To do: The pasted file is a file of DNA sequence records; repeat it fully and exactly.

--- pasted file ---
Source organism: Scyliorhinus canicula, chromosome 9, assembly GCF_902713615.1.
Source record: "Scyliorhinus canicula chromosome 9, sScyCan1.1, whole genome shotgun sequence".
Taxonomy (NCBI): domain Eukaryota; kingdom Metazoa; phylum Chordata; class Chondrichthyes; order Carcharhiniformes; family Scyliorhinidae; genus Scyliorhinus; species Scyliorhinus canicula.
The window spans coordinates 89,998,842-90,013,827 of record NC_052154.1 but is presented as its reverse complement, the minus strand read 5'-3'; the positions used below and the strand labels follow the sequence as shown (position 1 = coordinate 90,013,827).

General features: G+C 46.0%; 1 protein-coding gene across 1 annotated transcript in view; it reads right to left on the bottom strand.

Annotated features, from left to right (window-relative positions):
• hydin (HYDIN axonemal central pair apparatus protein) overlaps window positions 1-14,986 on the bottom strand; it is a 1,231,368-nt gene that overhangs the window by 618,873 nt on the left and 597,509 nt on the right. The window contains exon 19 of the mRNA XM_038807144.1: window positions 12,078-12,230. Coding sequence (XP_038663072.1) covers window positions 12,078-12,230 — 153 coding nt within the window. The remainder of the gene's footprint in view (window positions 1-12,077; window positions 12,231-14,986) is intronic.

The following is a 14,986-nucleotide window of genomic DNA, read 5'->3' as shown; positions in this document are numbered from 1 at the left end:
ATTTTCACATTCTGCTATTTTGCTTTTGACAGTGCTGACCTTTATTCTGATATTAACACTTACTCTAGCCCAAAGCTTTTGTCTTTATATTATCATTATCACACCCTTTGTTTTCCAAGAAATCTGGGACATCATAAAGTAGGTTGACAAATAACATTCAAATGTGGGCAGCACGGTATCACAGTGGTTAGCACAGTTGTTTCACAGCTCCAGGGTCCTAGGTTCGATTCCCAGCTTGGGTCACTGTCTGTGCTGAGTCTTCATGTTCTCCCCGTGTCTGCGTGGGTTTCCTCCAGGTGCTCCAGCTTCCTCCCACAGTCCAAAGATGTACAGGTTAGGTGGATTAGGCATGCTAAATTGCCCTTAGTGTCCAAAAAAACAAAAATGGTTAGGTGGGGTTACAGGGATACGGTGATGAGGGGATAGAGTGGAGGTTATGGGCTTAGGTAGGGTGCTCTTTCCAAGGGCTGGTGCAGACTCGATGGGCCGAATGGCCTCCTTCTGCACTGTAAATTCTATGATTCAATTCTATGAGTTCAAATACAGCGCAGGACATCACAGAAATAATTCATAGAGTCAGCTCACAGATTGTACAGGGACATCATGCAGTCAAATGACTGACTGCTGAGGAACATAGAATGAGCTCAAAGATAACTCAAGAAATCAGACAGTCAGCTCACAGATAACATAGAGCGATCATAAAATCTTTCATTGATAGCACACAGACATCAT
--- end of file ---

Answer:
Source organism: Scyliorhinus canicula, chromosome 9, assembly GCF_902713615.1.
Source record: "Scyliorhinus canicula chromosome 9, sScyCan1.1, whole genome shotgun sequence".
Taxonomy (NCBI): domain Eukaryota; kingdom Metazoa; phylum Chordata; class Chondrichthyes; order Carcharhiniformes; family Scyliorhinidae; genus Scyliorhinus; species Scyliorhinus canicula.
The window spans coordinates 89,998,842-90,013,827 of record NC_052154.1 but is presented as its reverse complement, the minus strand read 5'-3'; the positions used below and the strand labels follow the sequence as shown (position 1 = coordinate 90,013,827).

General features: G+C 46.0%; 1 protein-coding gene across 1 annotated transcript in view; it reads right to left on the bottom strand.

Annotated features, from left to right (window-relative positions):
• hydin (HYDIN axonemal central pair apparatus protein) overlaps window positions 1-14,986 on the bottom strand; it is a 1,231,368-nt gene that overhangs the window by 618,873 nt on the left and 597,509 nt on the right. The window contains exon 19 of the mRNA XM_038807144.1: window positions 12,078-12,230. Coding sequence (XP_038663072.1) covers window positions 12,078-12,230 — 153 coding nt within the window. The remainder of the gene's footprint in view (window positions 1-12,077; window positions 12,231-14,986) is intronic.

The following is a 14,986-nucleotide window of genomic DNA, read 5'->3' as shown; positions in this document are numbered from 1 at the left end:
ATTTTCACATTCTGCTATTTTGCTTTTGACAGTGCTGACCTTTATTCTGATATTAACACTTACTCTAGCCCAAAGCTTTTGTCTTTATATTATCATTATCACACCCTTTGTTTTCCAAGAAATCTGGGACATCATAAAGTAGGTTGACAAATAACATTCAAATGTGGGCAGCACGGTATCACAGTGGTTAGCACAGTTGTTTCACAGCTCCAGGGTCCTAGGTTCGATTCCCAGCTTGGGTCACTGTCTGTGCTGAGTCTTCATGTTCTCCCCGTGTCTGCGTGGGTTTCCTCCAGGTGCTCCAGCTTCCTCCCACAGTCCAAAGATGTACAGGTTAGGTGGATTAGGCATGCTAAATTGCCCTTAGTGTCCAAAAAAACAAAAATGGTTAGGTGGGGTTACAGGGATACGGTGATGAGGGGATAGAGTGGAGGTTATGGGCTTAGGTAGGGTGCTCTTTCCAAGGGCTGGTGCAGACTCGATGGGCCGAATGGCCTCCTTCTGCACTGTAAATTCTATGATTCAATTCTATGAGTTCAAATACAGCGCAGGACATCACAGAAATAATTCATAGAGTCAGCTCACAGATTGTACAGGGACATCATGCAGTCAAATGACTGACTGCTGAGGAACATAGAATGAGCTCAAAGATAACTCAAGAAATCAGACAGTCAGCTCACAGATAACATAGAGCGATCATAAAATCTTTCATTGATAGCACACAGACATCAT